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Who asks websites who they should vote for, and who listens?

Friday 24 April 2015


2015 General Election Commentary at QMUL Mile End Institute

From March until 7 May, the Mile End Institute will invite experts from QMUL and beyond to contribute ideas, analysis and commentary on the 2015 UK General Election. In this article, Alan Wager, PhD candidate at QMUL, examines the role of voting advice applications in the context of election campaigns.

One of the eternal, and eternally depressing, truths drummed into anyone interested in the political process is that you’re in a minority. No one is really listening, watching or caring. The lack of willing participants in the political conversation results in glib pronunciations on the plight of our politics – forgetting, of course, the eternal bit stretches right back throughout the past, as well as the present.

Within this tale, the plight of the folk who write the party’s manifestos is often forgotten. Poor Jo Johnson for the Tories, stress-testing every word as his brother freestyles across the capital from City Hall to Whitehall.  The Lib Dems’ David Laws, hand cramped as he typed out ‘Stronger Economy, Fair Society’ 100 times like an Orange (Book) tinged Bart Simpson. Academics, including us political scientists, know the feeling of well-crafted copy that barely sees the light of day. So it’s lucky Labour recruited Jonathan Rutherford – one of our own – to head their effort.

VAAs

Except, party’s manifesto commitments in 2015 are far more widely read than ever before. The proliferation of ‘Voter Advice Applications’ (VAAs) means the small print of party manifestos is writ large across computer screens of voters yearning for the minutiae of party policy. Imaginatively named websites such as ‘ISideWith’, ‘Who Should You Vote For?’ and ‘Who Gets My Vote?’ are the closest thing yet to digestible, informed democracy for the digital age.

Almost twenty years after Paddy Ashdown predicted Athenian-style e-referenda ‘if a town decides to have a bungaloid outcrop with 1,000 new bungalows on its outskirts’, the awkward marriage of ‘the internets’ (Bush, G.W, 2000) with party politics has produced the nearest thing yet to a genuinely digestible democracy for the internet age.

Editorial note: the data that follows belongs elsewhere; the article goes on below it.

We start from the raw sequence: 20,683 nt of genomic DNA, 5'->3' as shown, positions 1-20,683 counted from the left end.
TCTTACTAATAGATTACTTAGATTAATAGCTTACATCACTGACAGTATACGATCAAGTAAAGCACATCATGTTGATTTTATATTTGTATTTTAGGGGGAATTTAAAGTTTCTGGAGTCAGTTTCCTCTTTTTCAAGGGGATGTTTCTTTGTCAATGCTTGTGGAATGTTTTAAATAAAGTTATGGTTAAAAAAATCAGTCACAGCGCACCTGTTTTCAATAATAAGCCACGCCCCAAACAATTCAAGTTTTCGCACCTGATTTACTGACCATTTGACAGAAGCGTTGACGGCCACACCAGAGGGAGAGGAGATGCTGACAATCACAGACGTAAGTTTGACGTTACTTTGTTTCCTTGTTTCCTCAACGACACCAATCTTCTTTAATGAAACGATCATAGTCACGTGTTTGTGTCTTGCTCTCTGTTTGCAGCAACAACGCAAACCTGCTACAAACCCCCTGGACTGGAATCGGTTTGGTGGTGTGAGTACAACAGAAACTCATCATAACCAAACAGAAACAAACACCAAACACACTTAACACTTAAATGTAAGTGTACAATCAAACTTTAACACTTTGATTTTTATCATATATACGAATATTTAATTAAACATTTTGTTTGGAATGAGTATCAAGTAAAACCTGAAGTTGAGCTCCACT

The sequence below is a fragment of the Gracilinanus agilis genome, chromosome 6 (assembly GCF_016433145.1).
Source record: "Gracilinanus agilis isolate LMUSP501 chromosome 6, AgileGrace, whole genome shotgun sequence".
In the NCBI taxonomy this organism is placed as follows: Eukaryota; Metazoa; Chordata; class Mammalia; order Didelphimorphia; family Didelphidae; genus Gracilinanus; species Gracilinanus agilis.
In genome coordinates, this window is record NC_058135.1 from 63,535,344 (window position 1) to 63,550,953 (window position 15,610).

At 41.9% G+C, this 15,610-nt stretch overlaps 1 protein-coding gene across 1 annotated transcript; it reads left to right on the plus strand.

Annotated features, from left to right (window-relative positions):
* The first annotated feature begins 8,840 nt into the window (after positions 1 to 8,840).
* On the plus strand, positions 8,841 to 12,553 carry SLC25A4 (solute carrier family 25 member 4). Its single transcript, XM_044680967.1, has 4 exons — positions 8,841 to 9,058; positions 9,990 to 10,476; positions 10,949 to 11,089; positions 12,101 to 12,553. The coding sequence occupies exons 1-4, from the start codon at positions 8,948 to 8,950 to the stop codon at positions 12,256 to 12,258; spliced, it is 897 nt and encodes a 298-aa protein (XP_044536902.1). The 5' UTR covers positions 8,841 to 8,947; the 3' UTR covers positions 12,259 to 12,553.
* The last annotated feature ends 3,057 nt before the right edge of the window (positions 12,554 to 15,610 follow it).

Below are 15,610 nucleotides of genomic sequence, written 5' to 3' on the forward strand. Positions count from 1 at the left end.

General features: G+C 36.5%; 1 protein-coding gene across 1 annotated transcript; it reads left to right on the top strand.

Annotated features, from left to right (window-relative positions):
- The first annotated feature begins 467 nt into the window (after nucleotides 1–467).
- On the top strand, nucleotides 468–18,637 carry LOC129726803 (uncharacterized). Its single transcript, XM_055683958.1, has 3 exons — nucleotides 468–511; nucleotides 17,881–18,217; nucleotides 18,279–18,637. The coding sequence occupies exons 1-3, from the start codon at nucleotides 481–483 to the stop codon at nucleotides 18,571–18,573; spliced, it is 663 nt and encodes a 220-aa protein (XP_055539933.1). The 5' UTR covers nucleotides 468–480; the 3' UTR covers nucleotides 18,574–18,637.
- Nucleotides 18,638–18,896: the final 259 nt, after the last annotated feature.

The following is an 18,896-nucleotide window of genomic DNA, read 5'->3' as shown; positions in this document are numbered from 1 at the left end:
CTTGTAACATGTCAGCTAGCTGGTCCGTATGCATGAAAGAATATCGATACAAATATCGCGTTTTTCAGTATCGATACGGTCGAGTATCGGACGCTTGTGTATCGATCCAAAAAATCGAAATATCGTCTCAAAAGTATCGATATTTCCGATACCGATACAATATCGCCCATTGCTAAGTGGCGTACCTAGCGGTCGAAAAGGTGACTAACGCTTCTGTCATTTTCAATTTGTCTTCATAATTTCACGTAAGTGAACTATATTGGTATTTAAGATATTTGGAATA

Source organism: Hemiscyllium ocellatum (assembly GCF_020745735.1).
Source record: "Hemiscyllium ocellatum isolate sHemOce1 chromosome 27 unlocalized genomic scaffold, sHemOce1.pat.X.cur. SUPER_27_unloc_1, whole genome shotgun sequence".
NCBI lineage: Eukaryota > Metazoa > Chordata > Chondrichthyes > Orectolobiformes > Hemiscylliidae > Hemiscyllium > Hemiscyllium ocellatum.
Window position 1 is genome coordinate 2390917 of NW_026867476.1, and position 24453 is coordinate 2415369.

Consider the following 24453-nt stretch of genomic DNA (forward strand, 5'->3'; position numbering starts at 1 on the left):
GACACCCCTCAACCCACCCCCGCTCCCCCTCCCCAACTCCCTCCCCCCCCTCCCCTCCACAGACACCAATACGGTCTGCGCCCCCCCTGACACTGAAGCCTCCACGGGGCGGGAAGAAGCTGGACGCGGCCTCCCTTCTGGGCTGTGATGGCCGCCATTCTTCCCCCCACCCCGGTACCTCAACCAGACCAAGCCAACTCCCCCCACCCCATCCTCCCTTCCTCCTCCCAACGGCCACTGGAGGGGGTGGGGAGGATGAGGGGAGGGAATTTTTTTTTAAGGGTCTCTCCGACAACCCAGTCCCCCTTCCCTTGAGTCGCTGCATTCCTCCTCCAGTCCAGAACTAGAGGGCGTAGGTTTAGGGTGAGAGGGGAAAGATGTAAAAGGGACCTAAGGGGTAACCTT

Well, that’s the sell anyway. While an inevitable result of technological progression, voter-advice websites have experienced a curiously glacial rate of adoption in Britain. The Dutch StemWijster application had a reach of over 2 million – equivalent to Britain today – over ten years ago and 4.7 million voters, some 40% of the electorate, used it prior to the election of 2006. The German equivalent, the Wahl-O-Mat, was used over 13 million times in the federal elections of 2013.

Who seeks advice?

This means it is possible to confidently predict some of the inevitable questions they create for us luddites in the UK. Who seeks advice from these websites, and do they have any affect on how, and whether, people put pencil to paper in polling stations?

The first question is easy to answer. If you’re reading this article and got this far (and therefore slightly engaged in politics, or masochistic) you are far more likely to have used a VAA. Of course, this slightly undermines their normative function of engaging the disengaged.

Another significant factor is age, education and where you live. Work by Kristjan Vassil has found visitors to be young, urbane and educated. The over-representation of young voters (how often do you hear that?) on these websites partially explains why the Green party and (though perhaps less often shared) the Lib Dems perform against the odds in these tests. Indeed, well enough for Natalie Bennett to implicitly mention them in the election debate, and explicitly on election literature.

Voting behaviour

Of course, this leads to the question of whether online policy preferences translate into voting behaviour. The evidence, for example from the work of Stefaan Walgrave in Belgium, suggests that the answer is yes, but that the impact is modest and unlikely to have a significant effect on the overall outcome.

The one party in Belgium that positively, and significantly, benefitted was VLD-Vivant, an amalgamation of social and economic liberals in the modern Liberal Democrat mould. Which gives some hope to David Laws not have toiled over those lines in vain after all.

About the author

Alan Wager is a PhD candidate at QMUL's School of Politics and International Relations. His research focuses on interparty negotiations and coalition building in the British party system.

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